Med­i­caid on the main stage

Stud­ies fail to ad­dress long-term vi­a­bil­ity: NAPH

Modern Healthcare - - Front Page - Jessica Zig­mond

Two new Med­i­caid stud­ies ex­am­ined spend­ing vari­a­tions across states and the ben­e­fits of cov­er­age as state and fed­eral lawmakers eval­u­ate ways to re­duce spend­ing in the pro­gram. But nei­ther study ad­dressed whether Med­i­caid pay­ments to providers are suf­fi­cient to keep them op­er­at­ing and meet­ing the needs of ben­e­fi­cia­ries.

That was the mes­sage last week from the Na­tional As­so­ci­a­tion of Pub­lic Hos­pi­tals and Health Sys­tems, which rep­re­sents the nation’s safety net hos­pi­tals—where half of all care is pro­vided to Med­i­caid and unin­sured pa­tients and for which Med­i­caid ac­counts for 35% of to­tal net rev­enue.

A study pub­lished in the July is­sue of Health Af­fairs found sig­nif­i­cant vari­a­tion in the vol­ume of ser­vices and prices for Med­i­caid spend­ing across states. Un­der­stand­ing those dif­fer­ences, the study au­thors noted, could help im­prove the qual­ity and ef­fi­ciency of care.

An­a­lysts stud­ied Med­i­caid cash as­sis- tance data from 2001 to 2005 for in­pa­tient hos­pi­tal ser­vices, out­pa­tient ser­vices and pre­scrip­tion drugs. They also con­cluded that the sup­ply of pri­mary-care physi­cians in cer­tain ar­eas was associated with re­duced rates of ad­mis­sion for di­a­betes, lung disease and adult asthma—sug­gest­ing that in­creased ac­cess to pri­mary care could im­prove the man­age­ment of chronic disease for Med­i­caid ben­e­fi­cia­ries.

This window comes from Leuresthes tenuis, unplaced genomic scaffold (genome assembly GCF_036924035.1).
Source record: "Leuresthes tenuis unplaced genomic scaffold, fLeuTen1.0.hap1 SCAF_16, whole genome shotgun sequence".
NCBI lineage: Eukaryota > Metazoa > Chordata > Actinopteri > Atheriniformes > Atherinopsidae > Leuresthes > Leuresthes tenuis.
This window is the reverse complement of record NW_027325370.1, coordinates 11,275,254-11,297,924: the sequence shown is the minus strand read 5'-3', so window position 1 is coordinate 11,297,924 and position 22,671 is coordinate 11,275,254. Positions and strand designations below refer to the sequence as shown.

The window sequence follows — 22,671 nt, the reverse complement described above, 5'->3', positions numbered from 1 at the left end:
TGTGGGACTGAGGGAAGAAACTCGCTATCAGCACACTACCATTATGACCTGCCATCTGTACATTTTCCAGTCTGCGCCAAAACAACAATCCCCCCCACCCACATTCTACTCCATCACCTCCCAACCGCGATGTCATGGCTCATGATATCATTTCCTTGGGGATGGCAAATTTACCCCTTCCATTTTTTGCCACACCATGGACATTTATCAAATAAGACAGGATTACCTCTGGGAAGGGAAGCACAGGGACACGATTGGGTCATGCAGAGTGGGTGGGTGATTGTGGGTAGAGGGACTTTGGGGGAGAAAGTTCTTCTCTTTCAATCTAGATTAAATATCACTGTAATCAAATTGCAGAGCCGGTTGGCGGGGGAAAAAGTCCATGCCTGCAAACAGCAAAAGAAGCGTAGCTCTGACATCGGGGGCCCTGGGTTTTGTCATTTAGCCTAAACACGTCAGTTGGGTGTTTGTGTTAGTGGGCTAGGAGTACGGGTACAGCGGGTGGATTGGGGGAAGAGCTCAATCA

Xiaoyi Huang, as­sis­tant vice pres­i­dent for pol­icy at NAPH, said the as­so­ci­a­tion agrees with the Health Af­fairs study’s con­clu­sion that bet­ter ac­cess to pri­mary-care ser­vices re­sults in less fre­quent hos­pi­tal vis­its.

The study au­thors found that the av­er­age num­ber of out­pa­tient vis­its and the price per visit were associated with re­duced ad­mis­sions, sug­gest­ing that bet­ter ac­cess to pri­mary care may re­sult in re­duced ad­mis­sions. They noted that pro­vi­sions of the Pa­tient Pro­tec­tion and Affordable Care Act that fo­cus on pri­mary care—such as those aimed at in­creas­ing the size of the pri­mary-care work­force, ex­pand­ing cov­er­age for preven­tive ser­vices and tem­po­rar­ily in­creas­ing physi­cian pay­ment rates un­der Med­i­caid—may re­sult in fewer hos­pi­tal­iza­tions.

Pri­mary-care ac­cess was also high­lighted in a sec­ond Med­i­caid-re­lated study last week. The Na­tional Bu­reau of Eco­nomic Re­search re­leased a re­port that showed Med­i­caid en­roll­ment could lead to bet­ter self-re­ported phys­i­cal and men­tal health and lower med­i­cal debt. In 2008, the state of Ore­gon opened a

A doc­tor speaks to a Med­i­caid pa­tient in Atlanta. Ge­or­gia, like many other states, strug­gles to cut spend­ing.

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